It's about the money - Audit Scotland and the NHS

Written by Tom Freeman on 28 October 2016

Opposition parties understandably jumped the on the latest Audit Scotland report on the NHS in Scotland, which said spending had become so tight in health boards many may struggle to break even.

It isn't the first time the country's spending watchdog has warned services are not being redesigned at a pace to match government ambitions while demand is far outstripping budget.

At FMQs Nicola Sturgeon was quick to point out the opening paragraph of Audit Scotland's report pointed to rising life expectancy, quality and patient safety. NHS Chief Exec Paul Gray tweeted me to say it was hardly 'grim'.


NHS boards 'struggling to break even'

The Auditor General's 'but' in that message is nevertheless a pretty hefty one, and repeats messages made every time she reports on the health service, individual health boards and the progress of integration. 

Health and Sport Committee convener Neil Findlay this week preempted the report when he asked civil servants to explain how, if spending was going up in real terms, health boards were having to slash budgets.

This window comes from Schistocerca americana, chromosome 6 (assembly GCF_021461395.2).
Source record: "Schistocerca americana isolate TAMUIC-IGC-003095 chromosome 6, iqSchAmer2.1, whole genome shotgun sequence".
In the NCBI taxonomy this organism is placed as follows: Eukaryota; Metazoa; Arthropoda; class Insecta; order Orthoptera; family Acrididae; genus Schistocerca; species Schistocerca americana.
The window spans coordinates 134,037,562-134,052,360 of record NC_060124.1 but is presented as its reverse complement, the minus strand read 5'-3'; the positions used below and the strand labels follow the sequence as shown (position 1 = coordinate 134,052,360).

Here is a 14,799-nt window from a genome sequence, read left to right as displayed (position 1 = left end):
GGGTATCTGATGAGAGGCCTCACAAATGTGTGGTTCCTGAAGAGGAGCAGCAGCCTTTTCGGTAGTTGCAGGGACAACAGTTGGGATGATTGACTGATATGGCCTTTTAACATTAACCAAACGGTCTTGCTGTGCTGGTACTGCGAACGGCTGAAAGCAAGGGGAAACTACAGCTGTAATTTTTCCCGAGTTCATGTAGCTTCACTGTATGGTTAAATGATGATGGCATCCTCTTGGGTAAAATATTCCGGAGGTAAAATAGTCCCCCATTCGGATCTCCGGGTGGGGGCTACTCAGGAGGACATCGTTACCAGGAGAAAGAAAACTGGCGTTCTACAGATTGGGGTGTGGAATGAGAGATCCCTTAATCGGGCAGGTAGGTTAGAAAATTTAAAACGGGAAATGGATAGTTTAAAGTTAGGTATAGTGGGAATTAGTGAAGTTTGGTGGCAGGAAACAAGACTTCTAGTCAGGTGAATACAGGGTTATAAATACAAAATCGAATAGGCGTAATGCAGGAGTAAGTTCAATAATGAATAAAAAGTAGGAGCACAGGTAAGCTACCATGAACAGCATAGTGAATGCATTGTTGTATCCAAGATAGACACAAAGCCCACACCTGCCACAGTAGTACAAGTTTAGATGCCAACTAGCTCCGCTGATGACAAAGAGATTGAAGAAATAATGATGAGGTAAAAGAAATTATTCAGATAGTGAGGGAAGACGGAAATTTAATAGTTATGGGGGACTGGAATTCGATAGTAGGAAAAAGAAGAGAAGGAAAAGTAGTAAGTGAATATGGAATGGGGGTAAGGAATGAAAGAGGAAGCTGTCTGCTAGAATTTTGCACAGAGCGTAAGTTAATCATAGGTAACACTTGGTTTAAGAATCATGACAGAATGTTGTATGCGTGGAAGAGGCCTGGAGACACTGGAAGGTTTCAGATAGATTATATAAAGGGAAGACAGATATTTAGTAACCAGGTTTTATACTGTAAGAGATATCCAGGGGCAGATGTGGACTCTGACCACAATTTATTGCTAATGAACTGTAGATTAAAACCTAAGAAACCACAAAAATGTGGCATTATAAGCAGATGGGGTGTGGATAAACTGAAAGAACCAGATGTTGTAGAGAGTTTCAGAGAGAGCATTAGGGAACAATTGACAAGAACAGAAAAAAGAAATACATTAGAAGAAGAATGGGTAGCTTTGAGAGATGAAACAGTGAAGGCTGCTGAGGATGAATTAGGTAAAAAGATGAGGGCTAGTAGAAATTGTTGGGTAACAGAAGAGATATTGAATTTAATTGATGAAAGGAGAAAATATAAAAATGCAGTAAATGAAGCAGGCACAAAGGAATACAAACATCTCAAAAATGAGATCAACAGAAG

"Are any cuts being made to services?" he asked Deputy Director for Health Finance Christine McLaughlin, repeatedly. 

"I will say that boards are taking an approach that involves identifying savings to their baseline that do not impact on clinical outcomes," she replied. "What the convener says is not language that I would typically use with boards nor is it language that directors of finance would use."

But the reality is that to shift spending from the acute sector into community settings, something has to give. Either that, or the levels of increase in health funding will need to be far higher than any party is willing to make. 

Meanwhile, the government line about how the Scottish health system compares to the NHS in England is becoming less and less relevant as the two models drift further and further apart. It cannot remain a useful comparator when the two systems are so very different in their approaches to tackling the same problems, especially when no-one at Holyrood is advocating an England-style approach north of the border. 

Tom Freeman



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